Essentially the case involves this scenario: What if it turns out that the federal courts that heard your criminal case made a mistake? And as a result of the courts’ mistake, you were convicted of something that isn’t actually a crime at all (because federal law doesn’t prohibit what you did), or, as a result of the courts’ mistake, you were sentenced to more time in prison than the law says you can be sentenced to? Can a federal court later correct the error in a federal habeas corpus proceeding when you challenge your conviction or sentence?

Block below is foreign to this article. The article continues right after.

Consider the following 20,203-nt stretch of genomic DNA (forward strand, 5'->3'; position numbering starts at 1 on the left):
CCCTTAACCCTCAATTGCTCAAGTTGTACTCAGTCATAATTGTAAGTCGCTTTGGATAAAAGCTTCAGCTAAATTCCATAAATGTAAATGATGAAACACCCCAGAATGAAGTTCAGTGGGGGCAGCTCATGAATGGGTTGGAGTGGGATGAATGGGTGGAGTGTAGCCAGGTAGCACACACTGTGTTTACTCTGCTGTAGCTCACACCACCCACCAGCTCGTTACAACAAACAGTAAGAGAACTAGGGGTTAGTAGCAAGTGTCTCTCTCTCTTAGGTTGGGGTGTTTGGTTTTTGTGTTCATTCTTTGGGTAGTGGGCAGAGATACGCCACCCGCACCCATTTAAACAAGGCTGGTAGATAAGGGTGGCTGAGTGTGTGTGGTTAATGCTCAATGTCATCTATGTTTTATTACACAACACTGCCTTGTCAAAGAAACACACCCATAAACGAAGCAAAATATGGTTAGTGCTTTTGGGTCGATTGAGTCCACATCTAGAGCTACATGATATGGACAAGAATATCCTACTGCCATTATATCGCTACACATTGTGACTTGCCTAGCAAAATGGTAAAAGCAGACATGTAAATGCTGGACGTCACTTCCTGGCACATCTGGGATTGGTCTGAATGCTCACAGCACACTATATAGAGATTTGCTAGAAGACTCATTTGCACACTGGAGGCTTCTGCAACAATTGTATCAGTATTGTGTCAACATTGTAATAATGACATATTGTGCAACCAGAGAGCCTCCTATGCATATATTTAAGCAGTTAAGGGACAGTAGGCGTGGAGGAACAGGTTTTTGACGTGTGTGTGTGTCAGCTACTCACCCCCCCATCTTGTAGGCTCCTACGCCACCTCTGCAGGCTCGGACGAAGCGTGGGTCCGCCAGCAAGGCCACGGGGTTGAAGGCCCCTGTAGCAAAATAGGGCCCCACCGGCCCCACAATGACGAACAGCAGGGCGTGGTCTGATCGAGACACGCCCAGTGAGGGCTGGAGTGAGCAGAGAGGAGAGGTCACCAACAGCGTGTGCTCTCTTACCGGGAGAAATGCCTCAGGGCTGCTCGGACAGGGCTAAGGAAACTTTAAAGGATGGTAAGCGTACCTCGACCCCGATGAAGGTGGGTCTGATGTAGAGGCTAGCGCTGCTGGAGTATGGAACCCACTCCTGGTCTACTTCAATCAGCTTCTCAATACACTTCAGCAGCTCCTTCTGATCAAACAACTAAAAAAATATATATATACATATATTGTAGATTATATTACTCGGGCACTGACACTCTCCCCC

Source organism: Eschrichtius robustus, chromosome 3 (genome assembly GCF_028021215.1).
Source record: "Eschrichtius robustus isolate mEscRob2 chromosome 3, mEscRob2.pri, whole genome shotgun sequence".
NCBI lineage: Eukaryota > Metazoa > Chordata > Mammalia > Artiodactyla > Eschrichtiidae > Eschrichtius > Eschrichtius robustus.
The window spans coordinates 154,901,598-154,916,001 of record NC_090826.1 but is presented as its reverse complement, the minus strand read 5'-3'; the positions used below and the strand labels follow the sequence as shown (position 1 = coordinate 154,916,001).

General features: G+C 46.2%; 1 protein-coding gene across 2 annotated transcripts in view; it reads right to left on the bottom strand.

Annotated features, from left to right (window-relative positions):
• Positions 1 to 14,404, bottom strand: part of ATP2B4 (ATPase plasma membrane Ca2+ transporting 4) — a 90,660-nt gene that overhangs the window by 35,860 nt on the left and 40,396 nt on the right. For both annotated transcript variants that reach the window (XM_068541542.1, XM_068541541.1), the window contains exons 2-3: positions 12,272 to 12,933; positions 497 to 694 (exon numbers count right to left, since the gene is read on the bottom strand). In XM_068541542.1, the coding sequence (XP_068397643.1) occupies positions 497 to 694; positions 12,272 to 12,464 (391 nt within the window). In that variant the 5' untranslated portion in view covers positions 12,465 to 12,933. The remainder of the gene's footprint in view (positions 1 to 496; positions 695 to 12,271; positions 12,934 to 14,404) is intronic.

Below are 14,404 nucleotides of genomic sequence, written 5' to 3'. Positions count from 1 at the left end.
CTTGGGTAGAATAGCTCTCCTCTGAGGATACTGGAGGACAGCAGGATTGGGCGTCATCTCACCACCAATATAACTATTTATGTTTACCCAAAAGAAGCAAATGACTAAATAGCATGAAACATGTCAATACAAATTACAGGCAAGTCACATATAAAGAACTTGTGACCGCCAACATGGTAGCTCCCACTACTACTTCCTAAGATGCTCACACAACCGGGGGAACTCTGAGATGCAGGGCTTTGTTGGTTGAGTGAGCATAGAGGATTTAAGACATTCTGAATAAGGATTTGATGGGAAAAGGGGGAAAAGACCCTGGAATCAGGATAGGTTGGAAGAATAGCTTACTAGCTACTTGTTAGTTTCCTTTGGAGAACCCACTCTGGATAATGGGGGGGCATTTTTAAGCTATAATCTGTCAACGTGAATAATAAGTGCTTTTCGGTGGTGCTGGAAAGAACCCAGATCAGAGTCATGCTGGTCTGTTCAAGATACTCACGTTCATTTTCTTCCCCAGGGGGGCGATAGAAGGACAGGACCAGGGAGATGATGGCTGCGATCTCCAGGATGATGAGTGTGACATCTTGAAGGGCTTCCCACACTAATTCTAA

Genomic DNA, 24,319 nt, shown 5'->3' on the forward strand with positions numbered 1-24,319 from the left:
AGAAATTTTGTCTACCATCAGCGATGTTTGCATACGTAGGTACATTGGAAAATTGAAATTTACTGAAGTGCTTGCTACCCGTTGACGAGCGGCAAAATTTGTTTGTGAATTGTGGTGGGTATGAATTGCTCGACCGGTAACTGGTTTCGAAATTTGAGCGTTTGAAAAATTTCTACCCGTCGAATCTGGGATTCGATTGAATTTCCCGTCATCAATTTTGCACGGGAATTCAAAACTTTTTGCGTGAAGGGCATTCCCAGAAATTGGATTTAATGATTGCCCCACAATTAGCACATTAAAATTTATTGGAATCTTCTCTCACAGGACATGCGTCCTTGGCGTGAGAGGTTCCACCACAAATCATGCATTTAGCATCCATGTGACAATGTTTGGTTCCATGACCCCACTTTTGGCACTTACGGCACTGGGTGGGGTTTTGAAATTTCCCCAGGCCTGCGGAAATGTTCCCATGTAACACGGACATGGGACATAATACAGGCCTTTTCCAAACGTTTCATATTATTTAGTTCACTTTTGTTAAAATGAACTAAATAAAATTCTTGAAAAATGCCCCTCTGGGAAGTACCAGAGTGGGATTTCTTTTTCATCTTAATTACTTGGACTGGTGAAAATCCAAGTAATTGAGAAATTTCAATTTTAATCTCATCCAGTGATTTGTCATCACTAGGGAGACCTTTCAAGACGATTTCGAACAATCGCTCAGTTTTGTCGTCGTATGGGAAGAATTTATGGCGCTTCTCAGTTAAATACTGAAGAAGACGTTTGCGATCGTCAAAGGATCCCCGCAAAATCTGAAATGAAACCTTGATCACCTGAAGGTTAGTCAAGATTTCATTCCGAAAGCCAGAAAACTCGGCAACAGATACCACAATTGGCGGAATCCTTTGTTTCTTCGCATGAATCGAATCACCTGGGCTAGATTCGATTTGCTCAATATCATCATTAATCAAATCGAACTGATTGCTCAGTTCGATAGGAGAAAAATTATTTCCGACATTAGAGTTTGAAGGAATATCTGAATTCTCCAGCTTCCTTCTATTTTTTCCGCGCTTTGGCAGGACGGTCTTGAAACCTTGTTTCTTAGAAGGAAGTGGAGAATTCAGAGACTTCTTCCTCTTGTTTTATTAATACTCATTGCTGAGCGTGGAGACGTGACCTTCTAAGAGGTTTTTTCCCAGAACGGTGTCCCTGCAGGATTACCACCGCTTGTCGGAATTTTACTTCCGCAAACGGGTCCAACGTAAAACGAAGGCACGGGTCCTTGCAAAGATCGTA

Today, the court, in a 6–3 opinion by Justice Clarence Thomas, answered that question with a no. For people watching this catastrophe happen in real time, the result is not surprising. But it is a catastrophe nonetheless. As Justice Ketanji Brown Jackson wrote in her powerful dissent, the opinion “unjustifiably closes off all avenues for certain defendants to secure meaningful consideration of their innocence claims.”
As a result of this opinion, people with illegal convictions and sentences—people who are legally innocent—will be stuck in prison for no good reason because the courts screwed up, not because they did. The law certainly did not require this result. And the Jones debacle carries a few warnings about the nightmare at One First Street.